The Secret Power of White Supremacy — and How Anti-Racists Can Take It BackRoundup
tags: far right, racism, medieval history, Alt-Right
Cord J. Whitaker is an associate professor of English at Wellesley College and a consultant on antiracist communications strategies at Sagely. He is the author of Black Metaphors: How Modern Racism Emerged from Medieval Race-Thinking.
In June, while a large Black Lives Matter protest was staged in downtown Philadelphia, a much smaller one occurred in the Fishtown neighborhood to the north. As a counterprotest, a group of white men calling themselves “Old-time Fishtowners,” paraded through the streets carrying bats and antagonizing BLM protesters. At the end of the night, one Fishtowner boasted that, “We did our job.” Another claimed his aim had been “protecting the police.”
The language of white supremacists is full of such chivalric references to duty and protection. It was as if the police were medieval romance damsels, classic Disney princesses, imperiled and in need of defending. To these Fishtowners’ minds, their acts, which included beating a white BLM protester who passed by on his way home, were acts of valor.
I’m a medievalist, and for years now, I have researched and lectured about how the idea of chivalry motivates white supremacists. They apply it to multiple objects. They defend their families. They defend their neighborhoods. They defend their way of life. The flag. Western Civilization. The police. Always they use the language of honor. In their minds, they merely defend the defenseless. Never mind that some of the objects of their defense, such as the police and the United States at-large, are highly militarized and quite capable of effective offense, let alone defense. The object of defense does not matter so much. What matters to them is the act of defending.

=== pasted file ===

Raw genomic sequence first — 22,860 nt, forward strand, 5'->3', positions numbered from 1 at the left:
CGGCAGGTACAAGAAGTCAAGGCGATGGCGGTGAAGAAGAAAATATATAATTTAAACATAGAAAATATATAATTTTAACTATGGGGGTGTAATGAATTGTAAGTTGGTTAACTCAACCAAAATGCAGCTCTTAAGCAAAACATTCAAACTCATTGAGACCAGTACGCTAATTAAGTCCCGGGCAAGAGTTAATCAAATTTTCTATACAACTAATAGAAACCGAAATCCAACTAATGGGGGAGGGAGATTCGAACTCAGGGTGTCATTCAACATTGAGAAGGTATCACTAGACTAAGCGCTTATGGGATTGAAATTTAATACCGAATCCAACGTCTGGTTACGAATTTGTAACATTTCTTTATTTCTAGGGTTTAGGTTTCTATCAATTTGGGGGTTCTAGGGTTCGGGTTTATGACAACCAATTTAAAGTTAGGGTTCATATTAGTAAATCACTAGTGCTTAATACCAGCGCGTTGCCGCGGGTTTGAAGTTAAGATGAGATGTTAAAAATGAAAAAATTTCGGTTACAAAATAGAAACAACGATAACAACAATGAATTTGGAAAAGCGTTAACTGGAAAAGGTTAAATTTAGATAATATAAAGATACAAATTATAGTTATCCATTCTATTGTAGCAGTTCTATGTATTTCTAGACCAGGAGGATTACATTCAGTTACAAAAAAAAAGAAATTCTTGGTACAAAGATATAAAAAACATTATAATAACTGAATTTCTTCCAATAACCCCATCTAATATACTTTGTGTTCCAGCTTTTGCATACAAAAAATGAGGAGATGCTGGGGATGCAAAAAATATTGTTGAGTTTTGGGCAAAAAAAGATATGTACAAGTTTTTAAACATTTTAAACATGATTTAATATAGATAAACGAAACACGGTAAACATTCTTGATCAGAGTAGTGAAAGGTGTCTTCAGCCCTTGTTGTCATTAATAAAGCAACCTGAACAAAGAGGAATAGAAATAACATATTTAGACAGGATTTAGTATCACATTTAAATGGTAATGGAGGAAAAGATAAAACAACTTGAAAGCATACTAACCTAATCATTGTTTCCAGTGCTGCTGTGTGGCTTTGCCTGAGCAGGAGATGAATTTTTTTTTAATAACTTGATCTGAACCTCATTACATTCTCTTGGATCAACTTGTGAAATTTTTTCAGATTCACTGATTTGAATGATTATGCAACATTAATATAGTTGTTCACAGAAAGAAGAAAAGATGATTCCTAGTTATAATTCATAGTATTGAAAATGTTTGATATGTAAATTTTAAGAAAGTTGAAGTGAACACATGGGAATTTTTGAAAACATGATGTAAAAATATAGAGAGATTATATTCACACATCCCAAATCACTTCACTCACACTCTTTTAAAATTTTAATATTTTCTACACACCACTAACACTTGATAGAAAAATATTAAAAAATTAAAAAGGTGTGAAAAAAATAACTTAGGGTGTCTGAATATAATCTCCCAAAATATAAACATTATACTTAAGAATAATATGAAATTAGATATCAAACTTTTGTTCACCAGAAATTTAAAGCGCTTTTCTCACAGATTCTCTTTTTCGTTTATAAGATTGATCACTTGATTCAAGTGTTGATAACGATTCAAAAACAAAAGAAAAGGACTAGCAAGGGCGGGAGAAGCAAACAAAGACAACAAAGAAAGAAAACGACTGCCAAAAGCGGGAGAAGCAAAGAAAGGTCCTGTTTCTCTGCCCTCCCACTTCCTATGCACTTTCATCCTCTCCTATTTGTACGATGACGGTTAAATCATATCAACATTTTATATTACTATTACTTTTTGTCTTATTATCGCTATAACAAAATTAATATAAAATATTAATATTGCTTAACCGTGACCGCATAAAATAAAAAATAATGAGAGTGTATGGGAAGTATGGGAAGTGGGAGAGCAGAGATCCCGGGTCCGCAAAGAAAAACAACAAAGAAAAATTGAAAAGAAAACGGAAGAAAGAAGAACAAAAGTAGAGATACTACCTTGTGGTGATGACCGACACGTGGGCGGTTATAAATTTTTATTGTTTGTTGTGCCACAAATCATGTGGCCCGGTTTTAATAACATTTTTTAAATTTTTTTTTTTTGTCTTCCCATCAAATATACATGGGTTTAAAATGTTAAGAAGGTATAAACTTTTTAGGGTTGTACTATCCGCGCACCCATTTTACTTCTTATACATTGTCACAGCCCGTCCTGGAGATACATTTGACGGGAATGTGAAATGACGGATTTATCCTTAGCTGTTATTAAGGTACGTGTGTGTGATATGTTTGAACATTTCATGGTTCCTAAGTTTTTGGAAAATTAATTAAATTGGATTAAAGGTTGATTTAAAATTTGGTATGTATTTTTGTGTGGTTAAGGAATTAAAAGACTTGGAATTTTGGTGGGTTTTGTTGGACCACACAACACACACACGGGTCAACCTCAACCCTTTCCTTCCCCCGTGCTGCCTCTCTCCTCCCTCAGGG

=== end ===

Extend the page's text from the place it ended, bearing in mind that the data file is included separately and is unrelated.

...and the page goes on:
Medievalism is the study and use of medieval Europe by modern people for ends ranging from education to entertainment to political ideology. White supremacists have used medievalism for a long time, from the pastoral pretensions of plantation owners in the antebellum South to the not fully understood relationship between the hooded vestments of Catholic penitents in Spain during Holy Week and the 20th century Ku Klux Klan’s hooded robes. Members of the KKK, after all, even refer to themselves as “knights.”
But the language of honor and chivalry can work two ways — even as it empowers white supremacists, it can be co-opted by their anti-racist antagonists. Anti-racists who understand the power that medievalist language and symbolism have on white supremacists, and figure out how to wield it themselves, will have a powerful weapon to combat the appeal of white supremacy.
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